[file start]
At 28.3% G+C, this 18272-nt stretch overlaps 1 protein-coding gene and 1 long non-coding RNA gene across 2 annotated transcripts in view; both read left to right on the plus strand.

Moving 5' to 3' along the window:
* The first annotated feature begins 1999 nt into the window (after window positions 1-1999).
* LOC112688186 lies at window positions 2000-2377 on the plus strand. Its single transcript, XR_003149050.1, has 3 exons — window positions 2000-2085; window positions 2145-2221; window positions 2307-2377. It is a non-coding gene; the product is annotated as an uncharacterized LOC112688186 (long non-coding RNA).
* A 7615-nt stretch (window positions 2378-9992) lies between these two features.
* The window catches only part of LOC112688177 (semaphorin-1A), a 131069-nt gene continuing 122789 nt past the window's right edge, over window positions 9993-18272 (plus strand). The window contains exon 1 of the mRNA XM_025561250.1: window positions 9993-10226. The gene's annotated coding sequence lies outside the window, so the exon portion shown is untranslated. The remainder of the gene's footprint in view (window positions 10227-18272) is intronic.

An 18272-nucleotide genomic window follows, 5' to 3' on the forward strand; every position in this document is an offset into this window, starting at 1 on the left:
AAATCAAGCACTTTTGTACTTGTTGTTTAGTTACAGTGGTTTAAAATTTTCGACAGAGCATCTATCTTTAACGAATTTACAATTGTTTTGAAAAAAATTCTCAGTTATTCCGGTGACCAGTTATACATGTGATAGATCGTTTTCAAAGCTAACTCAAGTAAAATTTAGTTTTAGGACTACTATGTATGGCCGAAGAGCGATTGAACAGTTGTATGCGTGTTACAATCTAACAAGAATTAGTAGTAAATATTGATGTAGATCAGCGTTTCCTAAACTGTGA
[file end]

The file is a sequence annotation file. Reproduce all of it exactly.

At 28.3% G+C, this 18272-nt stretch overlaps 1 protein-coding gene and 1 long non-coding RNA gene across 2 annotated transcripts in view; both read left to right on the plus strand.

Moving 5' to 3' along the window:
* The first annotated feature begins 1999 nt into the window (after window positions 1-1999).
* LOC112688186 lies at window positions 2000-2377 on the plus strand. Its single transcript, XR_003149050.1, has 3 exons — window positions 2000-2085; window positions 2145-2221; window positions 2307-2377. It is a non-coding gene; the product is annotated as an uncharacterized LOC112688186 (long non-coding RNA).
* A 7615-nt stretch (window positions 2378-9992) lies between these two features.
* The window catches only part of LOC112688177 (semaphorin-1A), a 131069-nt gene continuing 122789 nt past the window's right edge, over window positions 9993-18272 (plus strand). The window contains exon 1 of the mRNA XM_025561250.1: window positions 9993-10226. The gene's annotated coding sequence lies outside the window, so the exon portion shown is untranslated. The remainder of the gene's footprint in view (window positions 10227-18272) is intronic.

An 18272-nucleotide genomic window follows, 5' to 3' on the forward strand; every position in this document is an offset into this window, starting at 1 on the left:
AAATCAAGCACTTTTGTACTTGTTGTTTAGTTACAGTGGTTTAAAATTTTCGACAGAGCATCTATCTTTAACGAATTTACAATTGTTTTGAAAAAAATTCTCAGTTATTCCGGTGACCAGTTATACATGTGATAGATCGTTTTCAAAGCTAACTCAAGTAAAATTTAGTTTTAGGACTACTATGTATGGCCGAAGAGCGATTGAACAGTTGTATGCGTGTTACAATCTAACAAGAATTAGTAGTAAATATTGATGTAGATCAGCGTTTCCTAAACTGTGA